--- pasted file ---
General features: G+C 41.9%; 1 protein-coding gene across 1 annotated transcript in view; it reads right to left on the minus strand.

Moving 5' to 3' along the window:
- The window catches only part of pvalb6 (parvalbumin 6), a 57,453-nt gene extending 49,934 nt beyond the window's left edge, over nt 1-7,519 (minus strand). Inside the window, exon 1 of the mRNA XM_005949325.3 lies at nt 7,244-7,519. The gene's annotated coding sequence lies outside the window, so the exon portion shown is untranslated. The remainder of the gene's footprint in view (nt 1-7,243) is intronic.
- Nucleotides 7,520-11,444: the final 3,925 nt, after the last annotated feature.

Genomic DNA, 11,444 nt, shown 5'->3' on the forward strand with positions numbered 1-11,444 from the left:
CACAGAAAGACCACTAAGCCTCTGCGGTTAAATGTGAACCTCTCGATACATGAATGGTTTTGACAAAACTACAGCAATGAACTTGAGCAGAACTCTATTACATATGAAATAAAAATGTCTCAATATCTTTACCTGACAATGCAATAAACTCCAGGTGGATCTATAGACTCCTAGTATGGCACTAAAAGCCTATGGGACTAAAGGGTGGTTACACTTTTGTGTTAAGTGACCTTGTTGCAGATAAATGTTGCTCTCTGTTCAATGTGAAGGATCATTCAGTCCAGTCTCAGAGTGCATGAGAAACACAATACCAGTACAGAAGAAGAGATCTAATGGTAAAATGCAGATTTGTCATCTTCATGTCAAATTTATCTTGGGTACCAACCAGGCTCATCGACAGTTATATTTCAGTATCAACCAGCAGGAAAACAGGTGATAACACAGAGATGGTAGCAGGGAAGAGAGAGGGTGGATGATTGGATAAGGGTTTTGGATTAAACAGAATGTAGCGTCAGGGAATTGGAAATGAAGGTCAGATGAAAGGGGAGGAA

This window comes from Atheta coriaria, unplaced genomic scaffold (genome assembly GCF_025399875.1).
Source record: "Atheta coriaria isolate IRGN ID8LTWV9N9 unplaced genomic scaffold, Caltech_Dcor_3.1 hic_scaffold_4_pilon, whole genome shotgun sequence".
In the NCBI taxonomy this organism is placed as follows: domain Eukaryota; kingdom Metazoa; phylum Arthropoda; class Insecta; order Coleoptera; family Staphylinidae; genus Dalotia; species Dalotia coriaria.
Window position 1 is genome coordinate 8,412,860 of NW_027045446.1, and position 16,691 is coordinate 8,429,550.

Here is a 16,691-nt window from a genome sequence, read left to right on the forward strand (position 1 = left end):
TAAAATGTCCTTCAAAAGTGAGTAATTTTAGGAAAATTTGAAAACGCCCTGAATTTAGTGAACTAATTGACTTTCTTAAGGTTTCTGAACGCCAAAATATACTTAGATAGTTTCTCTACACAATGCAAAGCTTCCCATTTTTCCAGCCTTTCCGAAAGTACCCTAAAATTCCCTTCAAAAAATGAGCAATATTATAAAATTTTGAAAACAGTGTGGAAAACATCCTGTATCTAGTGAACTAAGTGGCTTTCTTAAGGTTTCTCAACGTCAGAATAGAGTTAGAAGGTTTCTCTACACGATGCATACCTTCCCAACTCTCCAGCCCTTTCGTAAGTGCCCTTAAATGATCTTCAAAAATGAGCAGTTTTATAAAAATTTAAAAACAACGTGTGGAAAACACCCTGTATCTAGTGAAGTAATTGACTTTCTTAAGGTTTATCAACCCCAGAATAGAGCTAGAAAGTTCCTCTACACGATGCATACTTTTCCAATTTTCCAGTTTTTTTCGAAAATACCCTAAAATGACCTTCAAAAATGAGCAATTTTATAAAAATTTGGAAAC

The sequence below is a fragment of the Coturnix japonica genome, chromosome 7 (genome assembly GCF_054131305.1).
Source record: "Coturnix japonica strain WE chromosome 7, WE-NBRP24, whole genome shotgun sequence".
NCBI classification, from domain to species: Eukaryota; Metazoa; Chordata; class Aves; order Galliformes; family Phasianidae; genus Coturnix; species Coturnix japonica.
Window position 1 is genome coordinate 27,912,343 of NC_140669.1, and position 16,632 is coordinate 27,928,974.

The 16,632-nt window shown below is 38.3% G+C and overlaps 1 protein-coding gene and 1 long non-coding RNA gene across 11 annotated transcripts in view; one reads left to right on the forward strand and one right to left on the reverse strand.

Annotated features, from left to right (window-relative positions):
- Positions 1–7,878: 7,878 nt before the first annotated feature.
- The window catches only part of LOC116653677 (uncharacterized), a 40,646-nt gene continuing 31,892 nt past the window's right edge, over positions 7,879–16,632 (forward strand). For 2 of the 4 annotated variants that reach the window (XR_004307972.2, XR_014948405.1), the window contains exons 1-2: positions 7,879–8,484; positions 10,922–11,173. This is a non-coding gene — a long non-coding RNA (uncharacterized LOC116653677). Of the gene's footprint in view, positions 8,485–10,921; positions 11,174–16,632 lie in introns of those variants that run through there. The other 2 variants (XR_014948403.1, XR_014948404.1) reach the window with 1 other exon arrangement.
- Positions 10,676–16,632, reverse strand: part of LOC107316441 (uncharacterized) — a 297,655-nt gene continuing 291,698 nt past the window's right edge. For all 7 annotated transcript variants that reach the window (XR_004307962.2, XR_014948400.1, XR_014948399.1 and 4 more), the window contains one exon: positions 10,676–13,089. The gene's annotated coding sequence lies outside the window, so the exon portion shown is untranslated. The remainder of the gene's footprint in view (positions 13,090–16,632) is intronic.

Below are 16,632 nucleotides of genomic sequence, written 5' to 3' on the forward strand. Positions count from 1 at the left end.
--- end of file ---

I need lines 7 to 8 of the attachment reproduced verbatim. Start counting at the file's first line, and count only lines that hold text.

This window comes from Atheta coriaria, unplaced genomic scaffold (genome assembly GCF_025399875.1).
Source record: "Atheta coriaria isolate IRGN ID8LTWV9N9 unplaced genomic scaffold, Caltech_Dcor_3.1 hic_scaffold_4_pilon, whole genome shotgun sequence".